Wind power in Ohio enjoys growth spurt

Source: Mark Williams, The Columbus Dispatch • Posted: Monday, April 16, 2012


More wind turbines are appearing in Ohio. The state led the nation in percentage growth of wind power in 2011.

Ohio is making gains in the “green economy,” according to a new report that says the state is one of the nation’s fastest-growing new markets for wind projects.

The report by the American Wind Energy Association said the state added more electricity from wind power on a percentage basis in 2011 than any other state did, although the growth came from a low starting point.

Ohio also got high marks as a producer of jobs, ranking No. 4 in the nation with as many as 6,000 jobs connected to wind, the association said.

The state benefited from its strong manufacturing history, the report said.

“It’s been a core state for wind manufacturing for a long time,” said Elizabeth Salerno, the association’s director of industry data and analysis.

The report notes that the state has at least 60 manufacturing facilities that supply components for turbines. Ohio trails Iowa, Texas and Illinois in jobs tied to wind.

But the big change more recently is the amount of wind power being produced in Ohio, and the projects under development.

Working off a small base, the state’s wind capacity grew by 929 percent, topping Vermont, Massachusetts, Michigan and Idaho as the best in the country, the report said.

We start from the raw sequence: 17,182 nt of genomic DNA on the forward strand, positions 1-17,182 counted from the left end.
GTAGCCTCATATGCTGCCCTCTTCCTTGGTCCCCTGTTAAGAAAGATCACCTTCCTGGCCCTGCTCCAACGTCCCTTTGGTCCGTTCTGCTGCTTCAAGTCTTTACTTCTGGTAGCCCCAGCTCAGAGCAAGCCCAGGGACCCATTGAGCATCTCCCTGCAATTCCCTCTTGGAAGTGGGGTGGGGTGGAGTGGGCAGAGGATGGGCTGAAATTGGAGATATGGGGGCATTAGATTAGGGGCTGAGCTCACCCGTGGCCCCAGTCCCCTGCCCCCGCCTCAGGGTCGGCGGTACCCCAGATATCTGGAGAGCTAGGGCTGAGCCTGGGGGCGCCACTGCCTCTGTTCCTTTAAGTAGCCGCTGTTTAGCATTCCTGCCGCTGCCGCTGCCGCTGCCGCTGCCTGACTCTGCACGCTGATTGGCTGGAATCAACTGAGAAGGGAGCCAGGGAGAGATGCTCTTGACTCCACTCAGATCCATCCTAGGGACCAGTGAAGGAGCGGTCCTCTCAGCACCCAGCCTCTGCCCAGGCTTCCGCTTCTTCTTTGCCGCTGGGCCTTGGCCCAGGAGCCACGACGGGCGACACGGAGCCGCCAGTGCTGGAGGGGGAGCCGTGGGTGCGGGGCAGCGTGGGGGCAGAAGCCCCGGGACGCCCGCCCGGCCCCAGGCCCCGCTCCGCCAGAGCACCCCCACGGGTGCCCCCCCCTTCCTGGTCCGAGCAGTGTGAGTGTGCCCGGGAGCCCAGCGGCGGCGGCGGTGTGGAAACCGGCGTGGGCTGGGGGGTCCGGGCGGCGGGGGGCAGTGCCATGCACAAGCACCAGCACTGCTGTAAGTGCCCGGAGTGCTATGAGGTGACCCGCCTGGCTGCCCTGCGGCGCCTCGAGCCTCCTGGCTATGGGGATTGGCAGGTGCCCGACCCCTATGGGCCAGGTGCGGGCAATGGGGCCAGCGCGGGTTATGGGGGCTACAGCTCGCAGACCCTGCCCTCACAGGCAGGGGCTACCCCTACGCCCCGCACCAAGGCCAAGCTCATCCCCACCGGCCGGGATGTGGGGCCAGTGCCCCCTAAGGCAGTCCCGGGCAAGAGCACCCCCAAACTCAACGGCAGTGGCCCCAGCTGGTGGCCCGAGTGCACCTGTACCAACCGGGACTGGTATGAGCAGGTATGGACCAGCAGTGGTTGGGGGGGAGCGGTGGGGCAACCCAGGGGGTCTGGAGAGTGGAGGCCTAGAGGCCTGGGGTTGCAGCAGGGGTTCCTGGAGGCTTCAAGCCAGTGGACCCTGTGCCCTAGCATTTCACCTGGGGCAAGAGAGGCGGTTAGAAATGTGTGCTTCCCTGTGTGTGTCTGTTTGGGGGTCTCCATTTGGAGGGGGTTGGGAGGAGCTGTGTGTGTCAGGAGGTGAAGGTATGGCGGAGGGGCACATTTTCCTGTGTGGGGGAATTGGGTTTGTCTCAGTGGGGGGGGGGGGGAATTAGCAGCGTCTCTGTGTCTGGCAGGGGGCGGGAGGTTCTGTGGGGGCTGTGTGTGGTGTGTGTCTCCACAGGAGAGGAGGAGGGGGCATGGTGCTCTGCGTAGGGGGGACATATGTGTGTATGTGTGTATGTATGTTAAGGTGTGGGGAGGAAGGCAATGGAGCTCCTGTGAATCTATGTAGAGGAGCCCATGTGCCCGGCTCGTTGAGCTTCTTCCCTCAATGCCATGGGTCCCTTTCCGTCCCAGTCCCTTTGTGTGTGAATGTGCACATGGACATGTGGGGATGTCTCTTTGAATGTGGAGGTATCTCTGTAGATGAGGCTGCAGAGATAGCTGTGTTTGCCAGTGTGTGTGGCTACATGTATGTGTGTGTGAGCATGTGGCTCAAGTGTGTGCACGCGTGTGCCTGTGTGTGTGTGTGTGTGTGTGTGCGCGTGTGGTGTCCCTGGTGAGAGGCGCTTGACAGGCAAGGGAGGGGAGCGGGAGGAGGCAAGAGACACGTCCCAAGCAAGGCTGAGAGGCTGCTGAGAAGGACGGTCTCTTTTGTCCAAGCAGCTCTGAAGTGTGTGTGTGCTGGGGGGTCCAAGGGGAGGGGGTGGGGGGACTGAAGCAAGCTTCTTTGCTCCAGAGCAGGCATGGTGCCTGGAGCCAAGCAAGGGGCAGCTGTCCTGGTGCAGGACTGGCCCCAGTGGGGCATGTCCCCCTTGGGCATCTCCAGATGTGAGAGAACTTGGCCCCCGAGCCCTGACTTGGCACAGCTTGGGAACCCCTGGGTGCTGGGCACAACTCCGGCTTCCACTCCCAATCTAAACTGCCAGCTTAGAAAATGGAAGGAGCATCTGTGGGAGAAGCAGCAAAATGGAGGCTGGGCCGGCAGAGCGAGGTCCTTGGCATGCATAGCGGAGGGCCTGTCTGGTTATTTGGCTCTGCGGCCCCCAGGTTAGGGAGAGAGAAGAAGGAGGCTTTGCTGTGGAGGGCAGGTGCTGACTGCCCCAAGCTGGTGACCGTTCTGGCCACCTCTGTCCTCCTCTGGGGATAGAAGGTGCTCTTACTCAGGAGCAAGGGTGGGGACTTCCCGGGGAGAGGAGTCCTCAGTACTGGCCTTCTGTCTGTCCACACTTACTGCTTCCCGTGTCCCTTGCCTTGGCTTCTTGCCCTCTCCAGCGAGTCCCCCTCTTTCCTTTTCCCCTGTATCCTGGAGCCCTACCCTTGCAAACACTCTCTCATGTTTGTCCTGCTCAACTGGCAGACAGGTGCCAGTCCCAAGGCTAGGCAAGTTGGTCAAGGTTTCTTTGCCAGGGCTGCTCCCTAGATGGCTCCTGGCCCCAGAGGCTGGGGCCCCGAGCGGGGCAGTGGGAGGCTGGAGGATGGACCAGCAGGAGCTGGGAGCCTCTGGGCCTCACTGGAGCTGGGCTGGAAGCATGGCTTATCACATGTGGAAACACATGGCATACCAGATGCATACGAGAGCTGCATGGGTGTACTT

Despite the increase, less than 1 percent of the state’s electricity comes from wind, and Ohio is far behind more-traditional powerhouses such as Texas, Iowa and California.

But advocates say that change can come quickly.

“There’s been a lot of progress in the state in the past couple of years,” said Mike Speerschneider, director of government affairs for EverPower Wind Holdings. Last month, the company won an Ohio Supreme Court ruling allowing it to proceed with a $150 million wind farm it wants to build in Champaign County.

Ohio has more than $800 million invested in new projects or those under construction, according to the report. The state added 100 megawatts of power in 2011, and 300 more megawatts are under construction. A typical 2-megawatt wind turbine can power 600 homes.

Salerno said she expects Ohio to follow a path similar to that of Indiana, which generated little energy from wind until a few years ago. It now is No. 13 in the country and one of 14 states with at least 1,000 megawatts of wind power.

She credits wind power’s growth in Ohio to changes in the state’s tax policy, and to a standard that requires utilities to generate power from renewable sources.

The Champaign County project, called Buckeye Wind, will consist of 52 turbines. Construction should start in 2013.

The company also plans an expansion of the Buckeye Wind project that would add 50 more turbines in the area, and it has plans for a project in Hardin County in northwestern Ohio.

“There’s a lot of evidence on the ground on the benefits of wind to Ohio,” Speerschneider said. “ It doesn’t happen overnight.”

The state is a good spot to benefit from wind development, he said. There is good transmission capacity in the state, and newer technology allows turbines to operate more efficiently at lower wind speeds, he said.

The costs of new wind projects also are coming down, he said.